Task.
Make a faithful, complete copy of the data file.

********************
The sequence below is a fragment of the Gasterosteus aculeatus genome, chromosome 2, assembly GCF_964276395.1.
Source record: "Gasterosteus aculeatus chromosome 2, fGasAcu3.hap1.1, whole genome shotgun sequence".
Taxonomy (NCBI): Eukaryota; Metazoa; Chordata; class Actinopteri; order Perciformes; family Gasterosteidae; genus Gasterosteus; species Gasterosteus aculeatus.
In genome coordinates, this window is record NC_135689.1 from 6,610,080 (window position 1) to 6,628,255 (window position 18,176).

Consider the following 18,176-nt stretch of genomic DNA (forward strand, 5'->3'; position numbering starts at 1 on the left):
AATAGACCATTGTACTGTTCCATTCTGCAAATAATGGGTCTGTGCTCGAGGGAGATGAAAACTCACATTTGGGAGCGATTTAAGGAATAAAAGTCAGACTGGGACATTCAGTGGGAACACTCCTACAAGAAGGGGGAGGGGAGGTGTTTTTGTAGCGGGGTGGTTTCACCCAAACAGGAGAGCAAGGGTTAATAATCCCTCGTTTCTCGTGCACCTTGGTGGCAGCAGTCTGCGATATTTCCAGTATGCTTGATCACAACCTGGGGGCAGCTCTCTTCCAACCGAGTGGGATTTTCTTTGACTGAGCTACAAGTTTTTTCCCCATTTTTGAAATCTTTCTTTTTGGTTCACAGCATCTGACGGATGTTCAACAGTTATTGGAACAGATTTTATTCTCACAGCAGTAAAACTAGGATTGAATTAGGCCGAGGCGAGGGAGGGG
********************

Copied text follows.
The sequence below is a fragment of the Gasterosteus aculeatus genome, chromosome 2, assembly GCF_964276395.1.
Source record: "Gasterosteus aculeatus chromosome 2, fGasAcu3.hap1.1, whole genome shotgun sequence".
Taxonomy (NCBI): Eukaryota; Metazoa; Chordata; class Actinopteri; order Perciformes; family Gasterosteidae; genus Gasterosteus; species Gasterosteus aculeatus.
In genome coordinates, this window is record NC_135689.1 from 6,610,080 (window position 1) to 6,628,255 (window position 18,176).

Consider the following 18,176-nt stretch of genomic DNA (forward strand, 5'->3'; position numbering starts at 1 on the left):
AATAGACCATTGTACTGTTCCATTCTGCAAATAATGGGTCTGTGCTCGAGGGAGATGAAAACTCACATTTGGGAGCGATTTAAGGAATAAAAGTCAGACTGGGACATTCAGTGGGAACACTCCTACAAGAAGGGGGAGGGGAGGTGTTTTTGTAGCGGGGTGGTTTCACCCAAACAGGAGAGCAAGGGTTAATAATCCCTCGTTTCTCGTGCACCTTGGTGGCAGCAGTCTGCGATATTTCCAGTATGCTTGATCACAACCTGGGGGCAGCTCTCTTCCAACCGAGTGGGATTTTCTTTGACTGAGCTACAAGTTTTTTCCCCATTTTTGAAATCTTTCTTTTTGGTTCACAGCATCTGACGGATGTTCAACAGTTATTGGAACAGATTTTATTCTCACAGCAGTAAAACTAGGATTGAATTAGGCCGAGGCGAGGGAGGGG